Friday, June 08, 2007

Interdisciplinary Pretender

Interdisciplinary, multidisciplinary, cross-disciplinary, transdisciplinary..

Science research today crosses and merges disciplinary boundaries, and this is a good thing. X-disciplinary is not just a buzz word, but a way to make significant advances in science. At a personal level, I am a big fan of x-disciplinary research because of the opportunities it provides to discover and learn interesting and fun things and to work with a wide range of colleagues and students.

My willingness to work on projects far from my primary expertise has led to some rather odd collaborations and publications. In some projects, my contribution has been minor and my name only appears in the paper(s) in the acknowledgments. In others projects to which I've more substantially contributed, I am a co-author. It's been interesting to see how other people respond to this latter situation.

I recently co-authored a paper on a topic very far from my field of expertise, and this paper got a bit of recognition from the media and from my university. Some people who know me were very entertained by my being part of this project, and thought it was a great example of interdisciplinary research. Others were suspicious -- what role did I really play in this research? What was my name doing on that paper? Do I really know anything about that topic?

Just yesterday, I had an encounter of the latter sort. I was lurking in front of my department building with some colleagues and students, enjoying the nice day and taking strange pictures of each other for our research group newsletter. A colleague, who happens to be in a research field related to that of the paper that I just co-authored, walked over and launched into a tirade about how ridiculous it is that I am a co-author on this paper. He said it was "pretentious" of me, and that he would never "presume" to publish anything in my field. Then he started grilling me, hostile oral exam style, about the topic. Why didn't the paper address X? What did I think about Y, which is important but which our new data can't answer? Did I know that this paper didn't really answer the ultimate question of this topic but mostly covered things that he already knew and therefore was a minor contribution?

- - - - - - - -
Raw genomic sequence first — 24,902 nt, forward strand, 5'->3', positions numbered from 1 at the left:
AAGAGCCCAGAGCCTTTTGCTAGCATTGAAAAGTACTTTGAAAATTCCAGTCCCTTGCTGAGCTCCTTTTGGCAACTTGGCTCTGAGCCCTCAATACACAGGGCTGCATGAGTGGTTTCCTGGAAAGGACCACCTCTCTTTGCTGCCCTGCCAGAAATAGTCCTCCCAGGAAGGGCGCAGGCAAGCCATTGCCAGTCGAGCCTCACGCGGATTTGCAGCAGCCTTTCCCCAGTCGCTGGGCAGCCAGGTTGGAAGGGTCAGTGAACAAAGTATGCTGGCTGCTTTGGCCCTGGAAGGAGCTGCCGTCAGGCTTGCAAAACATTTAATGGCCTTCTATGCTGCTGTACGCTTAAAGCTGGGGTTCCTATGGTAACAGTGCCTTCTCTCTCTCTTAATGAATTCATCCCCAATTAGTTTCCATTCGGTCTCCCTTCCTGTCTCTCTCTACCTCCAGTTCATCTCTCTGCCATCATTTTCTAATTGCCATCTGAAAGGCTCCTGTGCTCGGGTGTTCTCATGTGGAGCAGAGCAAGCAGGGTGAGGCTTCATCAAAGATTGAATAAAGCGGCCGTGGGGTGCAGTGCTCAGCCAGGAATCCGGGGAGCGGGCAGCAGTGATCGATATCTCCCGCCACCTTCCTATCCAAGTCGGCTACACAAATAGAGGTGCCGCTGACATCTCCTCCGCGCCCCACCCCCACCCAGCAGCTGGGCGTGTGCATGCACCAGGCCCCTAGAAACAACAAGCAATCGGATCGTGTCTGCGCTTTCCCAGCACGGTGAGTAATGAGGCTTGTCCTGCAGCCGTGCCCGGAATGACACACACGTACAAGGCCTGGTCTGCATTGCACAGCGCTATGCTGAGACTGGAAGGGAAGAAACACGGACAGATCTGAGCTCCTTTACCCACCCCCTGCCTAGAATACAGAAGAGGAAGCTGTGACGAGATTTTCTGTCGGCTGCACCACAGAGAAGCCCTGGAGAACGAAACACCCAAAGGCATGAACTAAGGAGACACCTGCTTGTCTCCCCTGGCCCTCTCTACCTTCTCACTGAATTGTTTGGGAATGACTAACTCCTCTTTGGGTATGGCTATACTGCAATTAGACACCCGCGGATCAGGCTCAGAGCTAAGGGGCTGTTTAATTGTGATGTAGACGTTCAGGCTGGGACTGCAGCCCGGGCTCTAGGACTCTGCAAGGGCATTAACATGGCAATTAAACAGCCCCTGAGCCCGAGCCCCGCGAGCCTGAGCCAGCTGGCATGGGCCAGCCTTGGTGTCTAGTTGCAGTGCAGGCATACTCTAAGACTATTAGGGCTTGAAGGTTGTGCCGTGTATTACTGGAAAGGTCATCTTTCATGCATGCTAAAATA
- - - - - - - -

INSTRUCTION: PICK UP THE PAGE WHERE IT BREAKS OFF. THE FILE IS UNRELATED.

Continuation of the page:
This guy clearly has issues, with me or with his own research progress, or something. I thought his tirade was absurd, and responded by taking his photo while he displayed a very cranky and disapproving face. I just smiled and said, calmly, "Not every paper can answer every question, but that shouldn't stop us from writing them." This was actually not a nice thing to say, as he does not publish very much.

It was a bizarre conversation, but what really surprised me about it was the point of view that interdisciplinary research is pretentious. This had never occurred to me before. I think it is a very destructive point of view, rooted in insecurity, weakness, and intellectual failure. Not everyone should or can do interdisciplinary research - and not all interdisciplinary research is inherently 'better' than discipline-focused research - but those who cannot or will not work outside their sub-disciplines should not be contemptuous of (or threatened by) those who do.

18 comments:

mapletree7 said...

Let's face it - you were being uppity.

ALH said...

Good thoughts! I'm sorry about the disgruntled colleague. Personally I think it's pretentious of him to think that he is the only one qualified to publish on that particular topic. My research by it's nature is interdisciplinary. Without my knowledge of both "science" and "engineering" I would not be able to do what I do. So I agree, we really can only learn what we need to learn if we break down the barriers!

Also, I want to say your blog is very appreciated. I'm a young scientist, and hoping to become a professor soon and it's nice to know that the issues I face aren't only my own!

Luis Felipe said...

Whatta jerk. I think you handled that remarkably well.

PhysioProf said...

"Others were suspicious"